As noted earlier this week, Facebook CEO Mark Zuckerberg is donating $100 million to public schools, starting in Newark, New Jersey. He's set up a foundation called Startup:Education.
"Using my own Facebook stock, I'm creating the Startup: Education foundation with over $100 million to invest in educating and improving the lives of young people," sayz Zuckerberg in a blog post after announcing the news officially on Oprah. " I'm also challenging others who want to improve education in America to match my contributions."
"I'm excited to start this new project," he says. "I've been very lucky to have the education and opportunities I've had in my life and I look forwarding to participating in giving the 40,000+ students in Newark the same opportunities. Together, we can support a bold and thoughtful program for improving education, starting by making Newark a symbol of excellence."
As Facebook's PR team is happy to point out, Zuckerberg has received a lot of praise for the move, including some from Bill Gates, how is somewhat portrayed as Zuckerberg's idol in The Accidental Billionaires (the book that The Social Network is based upon). "Thank you, Mark, for this incredible gift to improve education. Your involvement in the years ahead -- your thinking, your energy -- will be even more important than your resources," says Gates. "Improving education in this country is the key to its future, making it a just place, achieving the full potential of all students. There's a lot to learn. Technology has a role to play, more resources, backing leaders like you have here. I'm excited to be on this journey together and thank you so much."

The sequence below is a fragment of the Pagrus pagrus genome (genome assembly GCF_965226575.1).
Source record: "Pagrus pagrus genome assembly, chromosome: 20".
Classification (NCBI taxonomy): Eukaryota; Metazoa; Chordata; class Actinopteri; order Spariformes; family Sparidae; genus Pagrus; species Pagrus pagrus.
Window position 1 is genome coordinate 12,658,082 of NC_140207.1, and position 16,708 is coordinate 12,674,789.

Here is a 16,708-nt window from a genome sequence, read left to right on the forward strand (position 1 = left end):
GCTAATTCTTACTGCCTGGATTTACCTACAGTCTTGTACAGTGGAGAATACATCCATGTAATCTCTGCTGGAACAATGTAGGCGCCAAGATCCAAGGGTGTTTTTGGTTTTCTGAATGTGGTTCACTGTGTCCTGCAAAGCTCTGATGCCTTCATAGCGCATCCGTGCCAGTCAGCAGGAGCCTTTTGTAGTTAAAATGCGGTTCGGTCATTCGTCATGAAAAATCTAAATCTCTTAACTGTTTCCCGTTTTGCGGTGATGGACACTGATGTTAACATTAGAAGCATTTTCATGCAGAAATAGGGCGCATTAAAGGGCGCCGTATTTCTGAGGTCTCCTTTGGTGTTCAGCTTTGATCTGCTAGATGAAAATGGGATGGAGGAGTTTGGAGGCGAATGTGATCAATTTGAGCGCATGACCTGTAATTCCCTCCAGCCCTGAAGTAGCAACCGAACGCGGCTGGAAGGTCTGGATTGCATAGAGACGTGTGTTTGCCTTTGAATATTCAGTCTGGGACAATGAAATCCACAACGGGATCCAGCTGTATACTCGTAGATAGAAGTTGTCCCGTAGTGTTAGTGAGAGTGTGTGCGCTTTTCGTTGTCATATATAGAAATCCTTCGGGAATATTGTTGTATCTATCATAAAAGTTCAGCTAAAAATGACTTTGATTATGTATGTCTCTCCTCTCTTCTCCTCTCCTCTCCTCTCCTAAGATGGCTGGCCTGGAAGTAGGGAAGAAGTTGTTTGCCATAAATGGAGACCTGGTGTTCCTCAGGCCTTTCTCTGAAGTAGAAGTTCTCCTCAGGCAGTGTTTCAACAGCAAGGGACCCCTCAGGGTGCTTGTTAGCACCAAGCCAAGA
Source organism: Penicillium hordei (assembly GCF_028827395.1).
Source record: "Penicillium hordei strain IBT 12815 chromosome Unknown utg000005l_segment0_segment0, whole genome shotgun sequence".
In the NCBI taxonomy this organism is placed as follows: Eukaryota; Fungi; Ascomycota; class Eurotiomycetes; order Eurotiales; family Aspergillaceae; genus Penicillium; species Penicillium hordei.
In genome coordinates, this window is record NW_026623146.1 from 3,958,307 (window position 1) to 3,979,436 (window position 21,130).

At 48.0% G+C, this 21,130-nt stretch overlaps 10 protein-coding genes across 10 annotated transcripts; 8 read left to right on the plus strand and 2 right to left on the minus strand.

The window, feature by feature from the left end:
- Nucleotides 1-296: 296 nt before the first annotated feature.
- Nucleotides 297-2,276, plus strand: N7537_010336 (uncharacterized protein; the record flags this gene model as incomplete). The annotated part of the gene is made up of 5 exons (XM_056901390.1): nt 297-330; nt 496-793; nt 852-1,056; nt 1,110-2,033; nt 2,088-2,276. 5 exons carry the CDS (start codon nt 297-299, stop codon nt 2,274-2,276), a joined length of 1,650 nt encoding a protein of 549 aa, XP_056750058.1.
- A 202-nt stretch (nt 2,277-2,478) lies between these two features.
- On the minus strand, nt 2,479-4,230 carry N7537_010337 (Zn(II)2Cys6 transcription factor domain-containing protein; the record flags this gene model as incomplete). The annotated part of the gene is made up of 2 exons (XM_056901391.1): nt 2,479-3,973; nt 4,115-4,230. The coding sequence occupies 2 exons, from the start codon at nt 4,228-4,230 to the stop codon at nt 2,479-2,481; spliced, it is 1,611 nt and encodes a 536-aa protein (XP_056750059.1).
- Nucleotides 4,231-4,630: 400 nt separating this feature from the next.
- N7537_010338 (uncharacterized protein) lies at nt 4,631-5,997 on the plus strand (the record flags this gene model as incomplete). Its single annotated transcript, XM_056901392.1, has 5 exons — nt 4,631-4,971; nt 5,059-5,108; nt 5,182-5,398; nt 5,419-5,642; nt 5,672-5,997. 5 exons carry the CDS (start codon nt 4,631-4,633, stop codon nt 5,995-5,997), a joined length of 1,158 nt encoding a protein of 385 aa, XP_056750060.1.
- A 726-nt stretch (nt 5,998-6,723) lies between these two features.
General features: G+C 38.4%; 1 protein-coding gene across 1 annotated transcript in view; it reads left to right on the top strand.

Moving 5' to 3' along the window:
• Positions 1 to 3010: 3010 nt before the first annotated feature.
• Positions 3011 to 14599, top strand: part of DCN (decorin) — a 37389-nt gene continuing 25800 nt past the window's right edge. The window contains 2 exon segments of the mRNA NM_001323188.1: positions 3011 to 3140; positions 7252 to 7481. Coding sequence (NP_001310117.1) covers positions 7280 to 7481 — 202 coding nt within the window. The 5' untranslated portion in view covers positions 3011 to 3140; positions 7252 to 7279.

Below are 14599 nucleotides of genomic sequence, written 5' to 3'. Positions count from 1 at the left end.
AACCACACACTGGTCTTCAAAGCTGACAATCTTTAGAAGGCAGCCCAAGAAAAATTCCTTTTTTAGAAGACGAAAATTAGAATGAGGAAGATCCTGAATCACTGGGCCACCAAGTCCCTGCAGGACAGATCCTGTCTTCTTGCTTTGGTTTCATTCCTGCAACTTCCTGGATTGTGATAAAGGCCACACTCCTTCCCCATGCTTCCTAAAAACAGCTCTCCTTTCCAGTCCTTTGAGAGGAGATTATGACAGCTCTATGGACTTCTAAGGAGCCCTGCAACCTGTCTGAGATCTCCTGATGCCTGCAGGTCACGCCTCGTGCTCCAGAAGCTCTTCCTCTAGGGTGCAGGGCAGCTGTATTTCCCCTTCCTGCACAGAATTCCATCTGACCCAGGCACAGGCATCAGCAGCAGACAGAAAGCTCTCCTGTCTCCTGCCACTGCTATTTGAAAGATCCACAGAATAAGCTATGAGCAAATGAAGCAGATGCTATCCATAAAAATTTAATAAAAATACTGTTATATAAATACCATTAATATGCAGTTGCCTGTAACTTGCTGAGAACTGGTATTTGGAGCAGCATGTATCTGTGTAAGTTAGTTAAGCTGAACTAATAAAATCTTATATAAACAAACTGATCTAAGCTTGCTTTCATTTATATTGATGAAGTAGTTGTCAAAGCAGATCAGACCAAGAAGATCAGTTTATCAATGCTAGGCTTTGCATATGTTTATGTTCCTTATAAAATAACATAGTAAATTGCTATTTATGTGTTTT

The foundation's first project will be to improve academic achievement for Newark students and create "a national model for rewarding excellence in education."
Newark Mayor Cory Booker (who Conan fans may remember from his banning of Conan O'Brien from the state of New Jersey) has also announced the creation of the Newark Education and Youth Development Fund, a separate non-profit organization whose goal is to secure an additional $100 million to match the challenge grant available through Zuckerberg's foundation, as well as an additional $50 million to serve disaffected youth.
Zuckerberg's move is timed as The Social Network nears its release painting Facebook's CEO in what many perceive to be a negative light (read our review here).